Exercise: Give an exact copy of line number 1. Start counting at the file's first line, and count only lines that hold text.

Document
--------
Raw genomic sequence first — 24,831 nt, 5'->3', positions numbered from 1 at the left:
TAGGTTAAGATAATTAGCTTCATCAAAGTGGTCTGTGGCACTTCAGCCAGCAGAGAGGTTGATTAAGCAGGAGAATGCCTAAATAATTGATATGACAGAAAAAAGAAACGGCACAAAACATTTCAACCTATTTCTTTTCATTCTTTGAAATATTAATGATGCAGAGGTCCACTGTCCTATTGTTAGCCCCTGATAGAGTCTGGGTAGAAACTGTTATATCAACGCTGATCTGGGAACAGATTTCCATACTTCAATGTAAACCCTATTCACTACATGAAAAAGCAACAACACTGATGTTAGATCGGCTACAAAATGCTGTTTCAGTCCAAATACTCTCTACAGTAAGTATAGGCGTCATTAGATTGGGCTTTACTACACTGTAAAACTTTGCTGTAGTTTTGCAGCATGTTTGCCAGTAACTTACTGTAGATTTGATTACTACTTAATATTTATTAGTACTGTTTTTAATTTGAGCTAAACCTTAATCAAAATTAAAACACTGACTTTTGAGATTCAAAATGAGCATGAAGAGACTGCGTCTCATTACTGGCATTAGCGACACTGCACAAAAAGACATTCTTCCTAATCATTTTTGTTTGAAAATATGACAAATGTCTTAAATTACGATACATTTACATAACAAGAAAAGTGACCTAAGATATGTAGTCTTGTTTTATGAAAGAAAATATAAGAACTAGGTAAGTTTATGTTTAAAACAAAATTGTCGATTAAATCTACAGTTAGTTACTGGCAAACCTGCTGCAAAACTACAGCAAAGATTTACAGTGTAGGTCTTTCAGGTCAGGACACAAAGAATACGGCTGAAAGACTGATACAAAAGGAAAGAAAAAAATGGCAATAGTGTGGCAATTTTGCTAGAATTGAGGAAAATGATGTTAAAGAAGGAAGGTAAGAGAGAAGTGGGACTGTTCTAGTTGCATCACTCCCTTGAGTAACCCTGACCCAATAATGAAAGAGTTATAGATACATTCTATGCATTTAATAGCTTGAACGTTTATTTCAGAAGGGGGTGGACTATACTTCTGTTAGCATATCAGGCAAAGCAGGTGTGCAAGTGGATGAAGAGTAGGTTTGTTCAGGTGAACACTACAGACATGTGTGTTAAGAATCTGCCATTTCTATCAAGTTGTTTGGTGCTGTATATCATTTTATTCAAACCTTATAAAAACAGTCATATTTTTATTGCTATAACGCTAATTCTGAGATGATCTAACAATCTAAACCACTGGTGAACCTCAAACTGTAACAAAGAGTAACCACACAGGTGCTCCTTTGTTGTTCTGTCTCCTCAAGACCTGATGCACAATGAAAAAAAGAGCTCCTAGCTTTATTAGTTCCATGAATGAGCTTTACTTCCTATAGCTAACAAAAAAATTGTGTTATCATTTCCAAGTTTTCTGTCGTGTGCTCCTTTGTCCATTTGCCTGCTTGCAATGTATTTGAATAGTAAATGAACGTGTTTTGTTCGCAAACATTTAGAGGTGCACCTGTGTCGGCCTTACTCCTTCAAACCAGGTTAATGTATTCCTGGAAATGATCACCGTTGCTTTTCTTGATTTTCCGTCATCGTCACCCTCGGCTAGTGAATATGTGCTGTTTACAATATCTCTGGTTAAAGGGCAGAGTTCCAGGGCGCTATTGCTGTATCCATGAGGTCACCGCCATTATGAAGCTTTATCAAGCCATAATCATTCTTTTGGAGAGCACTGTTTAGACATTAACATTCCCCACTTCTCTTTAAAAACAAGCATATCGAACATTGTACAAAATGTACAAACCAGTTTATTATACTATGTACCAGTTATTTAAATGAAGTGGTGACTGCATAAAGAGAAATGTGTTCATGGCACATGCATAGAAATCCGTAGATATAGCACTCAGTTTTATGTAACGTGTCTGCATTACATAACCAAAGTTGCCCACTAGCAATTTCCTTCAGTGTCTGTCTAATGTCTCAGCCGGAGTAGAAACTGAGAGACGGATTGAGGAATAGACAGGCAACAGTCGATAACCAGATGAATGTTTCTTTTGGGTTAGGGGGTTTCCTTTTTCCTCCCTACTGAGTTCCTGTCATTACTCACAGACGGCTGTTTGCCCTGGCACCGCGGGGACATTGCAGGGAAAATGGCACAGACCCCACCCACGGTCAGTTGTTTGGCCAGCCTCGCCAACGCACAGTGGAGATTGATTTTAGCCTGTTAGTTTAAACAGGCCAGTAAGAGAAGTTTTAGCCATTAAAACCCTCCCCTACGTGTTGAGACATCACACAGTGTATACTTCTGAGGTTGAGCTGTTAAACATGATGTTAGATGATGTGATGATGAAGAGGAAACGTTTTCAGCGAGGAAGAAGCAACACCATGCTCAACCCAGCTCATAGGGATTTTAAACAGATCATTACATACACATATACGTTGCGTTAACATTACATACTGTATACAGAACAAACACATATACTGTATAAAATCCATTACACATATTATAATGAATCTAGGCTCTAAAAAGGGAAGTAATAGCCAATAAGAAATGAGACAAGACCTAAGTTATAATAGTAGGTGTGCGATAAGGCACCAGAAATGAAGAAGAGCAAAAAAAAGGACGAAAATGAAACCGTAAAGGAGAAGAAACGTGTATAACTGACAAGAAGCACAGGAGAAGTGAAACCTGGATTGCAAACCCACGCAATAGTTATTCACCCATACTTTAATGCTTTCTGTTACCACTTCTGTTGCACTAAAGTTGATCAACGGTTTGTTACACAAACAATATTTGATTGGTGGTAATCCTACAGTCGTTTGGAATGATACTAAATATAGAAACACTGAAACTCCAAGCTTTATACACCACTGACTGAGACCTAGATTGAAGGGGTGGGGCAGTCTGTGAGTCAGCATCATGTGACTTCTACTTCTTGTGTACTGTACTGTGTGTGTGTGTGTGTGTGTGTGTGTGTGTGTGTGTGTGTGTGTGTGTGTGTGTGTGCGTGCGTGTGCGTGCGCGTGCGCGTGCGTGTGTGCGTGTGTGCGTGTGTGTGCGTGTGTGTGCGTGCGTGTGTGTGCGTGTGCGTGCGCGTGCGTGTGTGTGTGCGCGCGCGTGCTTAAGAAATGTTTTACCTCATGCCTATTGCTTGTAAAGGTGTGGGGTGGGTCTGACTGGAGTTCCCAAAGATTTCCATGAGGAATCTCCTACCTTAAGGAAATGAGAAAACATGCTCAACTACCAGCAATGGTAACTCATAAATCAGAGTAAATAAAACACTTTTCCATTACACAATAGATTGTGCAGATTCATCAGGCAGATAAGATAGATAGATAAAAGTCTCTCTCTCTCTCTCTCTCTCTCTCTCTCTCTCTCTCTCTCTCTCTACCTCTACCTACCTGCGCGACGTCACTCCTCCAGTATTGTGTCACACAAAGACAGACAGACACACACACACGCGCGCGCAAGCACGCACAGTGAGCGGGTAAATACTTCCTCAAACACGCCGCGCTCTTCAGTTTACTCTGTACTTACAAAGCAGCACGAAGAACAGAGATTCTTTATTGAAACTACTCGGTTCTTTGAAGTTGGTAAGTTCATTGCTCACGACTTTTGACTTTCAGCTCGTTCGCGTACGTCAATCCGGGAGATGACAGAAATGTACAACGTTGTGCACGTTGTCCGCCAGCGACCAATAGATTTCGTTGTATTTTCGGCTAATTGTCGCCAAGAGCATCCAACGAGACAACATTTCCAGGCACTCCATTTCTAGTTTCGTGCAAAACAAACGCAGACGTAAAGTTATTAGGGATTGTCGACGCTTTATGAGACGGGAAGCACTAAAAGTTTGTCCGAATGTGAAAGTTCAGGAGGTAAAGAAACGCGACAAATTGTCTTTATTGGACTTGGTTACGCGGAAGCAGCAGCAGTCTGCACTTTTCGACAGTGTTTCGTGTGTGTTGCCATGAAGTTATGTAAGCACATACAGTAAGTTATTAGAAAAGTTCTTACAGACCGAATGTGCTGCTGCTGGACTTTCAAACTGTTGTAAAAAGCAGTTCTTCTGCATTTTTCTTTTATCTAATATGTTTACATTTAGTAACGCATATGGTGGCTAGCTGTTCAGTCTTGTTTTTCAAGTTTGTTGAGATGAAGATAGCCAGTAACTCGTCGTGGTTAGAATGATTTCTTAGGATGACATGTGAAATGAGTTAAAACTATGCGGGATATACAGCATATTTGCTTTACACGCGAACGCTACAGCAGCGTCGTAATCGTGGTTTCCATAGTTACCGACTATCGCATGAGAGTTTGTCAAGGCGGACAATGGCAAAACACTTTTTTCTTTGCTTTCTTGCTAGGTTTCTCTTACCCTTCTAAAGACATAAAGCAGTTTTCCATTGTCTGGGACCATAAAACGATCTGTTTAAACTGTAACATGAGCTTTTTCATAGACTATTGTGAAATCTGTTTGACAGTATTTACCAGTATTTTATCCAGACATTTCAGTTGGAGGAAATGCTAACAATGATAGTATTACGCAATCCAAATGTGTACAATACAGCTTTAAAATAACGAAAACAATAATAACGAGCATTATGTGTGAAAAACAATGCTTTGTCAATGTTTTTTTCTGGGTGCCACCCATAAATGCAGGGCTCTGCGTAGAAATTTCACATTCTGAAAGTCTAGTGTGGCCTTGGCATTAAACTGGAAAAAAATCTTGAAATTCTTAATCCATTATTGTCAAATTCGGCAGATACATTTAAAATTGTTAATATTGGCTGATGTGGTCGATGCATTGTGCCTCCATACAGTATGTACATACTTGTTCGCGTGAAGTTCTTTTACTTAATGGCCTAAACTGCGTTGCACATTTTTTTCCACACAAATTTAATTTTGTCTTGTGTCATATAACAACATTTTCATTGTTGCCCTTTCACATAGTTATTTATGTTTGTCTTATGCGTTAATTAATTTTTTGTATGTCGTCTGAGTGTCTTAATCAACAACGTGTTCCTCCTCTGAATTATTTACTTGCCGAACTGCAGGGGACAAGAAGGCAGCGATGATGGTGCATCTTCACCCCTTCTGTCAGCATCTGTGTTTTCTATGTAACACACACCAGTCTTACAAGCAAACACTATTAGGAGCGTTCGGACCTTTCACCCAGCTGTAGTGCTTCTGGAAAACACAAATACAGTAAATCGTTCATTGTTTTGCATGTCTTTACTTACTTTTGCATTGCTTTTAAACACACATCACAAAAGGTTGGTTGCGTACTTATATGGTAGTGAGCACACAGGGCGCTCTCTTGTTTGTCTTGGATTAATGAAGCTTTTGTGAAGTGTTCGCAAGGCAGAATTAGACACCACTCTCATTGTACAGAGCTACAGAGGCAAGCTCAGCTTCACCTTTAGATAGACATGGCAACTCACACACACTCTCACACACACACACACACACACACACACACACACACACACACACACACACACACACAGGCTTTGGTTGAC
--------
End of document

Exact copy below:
Raw genomic sequence first — 24,831 nt, 5'->3', positions numbered from 1 at the left: